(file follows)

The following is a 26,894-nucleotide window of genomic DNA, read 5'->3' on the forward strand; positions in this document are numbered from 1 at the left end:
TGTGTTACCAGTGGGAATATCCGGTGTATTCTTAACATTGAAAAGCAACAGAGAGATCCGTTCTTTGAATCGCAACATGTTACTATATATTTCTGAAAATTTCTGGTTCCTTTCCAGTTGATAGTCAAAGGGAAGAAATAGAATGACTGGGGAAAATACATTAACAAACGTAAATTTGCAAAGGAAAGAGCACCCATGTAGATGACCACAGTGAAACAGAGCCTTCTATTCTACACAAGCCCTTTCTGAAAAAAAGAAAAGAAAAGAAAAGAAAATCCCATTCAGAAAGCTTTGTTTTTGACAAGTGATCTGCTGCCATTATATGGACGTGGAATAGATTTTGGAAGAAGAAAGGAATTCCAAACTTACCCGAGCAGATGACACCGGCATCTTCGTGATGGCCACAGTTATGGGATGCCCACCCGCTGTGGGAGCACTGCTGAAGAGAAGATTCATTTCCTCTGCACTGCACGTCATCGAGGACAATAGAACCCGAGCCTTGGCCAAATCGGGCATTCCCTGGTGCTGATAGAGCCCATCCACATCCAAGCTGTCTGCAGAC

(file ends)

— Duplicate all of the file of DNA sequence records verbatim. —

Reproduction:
The following is a 26,894-nucleotide window of genomic DNA, read 5'->3' on the forward strand; positions in this document are numbered from 1 at the left end:
TGTGTTACCAGTGGGAATATCCGGTGTATTCTTAACATTGAAAAGCAACAGAGAGATCCGTTCTTTGAATCGCAACATGTTACTATATATTTCTGAAAATTTCTGGTTCCTTTCCAGTTGATAGTCAAAGGGAAGAAATAGAATGACTGGGGAAAATACATTAACAAACGTAAATTTGCAAAGGAAAGAGCACCCATGTAGATGACCACAGTGAAACAGAGCCTTCTATTCTACACAAGCCCTTTCTGAAAAAAAGAAAAGAAAAGAAAAGAAAATCCCATTCAGAAAGCTTTGTTTTTGACAAGTGATCTGCTGCCATTATATGGACGTGGAATAGATTTTGGAAGAAGAAAGGAATTCCAAACTTACCCGAGCAGATGACACCGGCATCTTCGTGATGGCCACAGTTATGGGATGCCCACCCGCTGTGGGAGCACTGCTGAAGAGAAGATTCATTTCCTCTGCACTGCACGTCATCGAGGACAATAGAACCCGAGCCTTGGCCAAATCGGGCATTCCCTGGTGCTGATAGAGCCCATCCACATCCAAGCTGTCTGCAGAC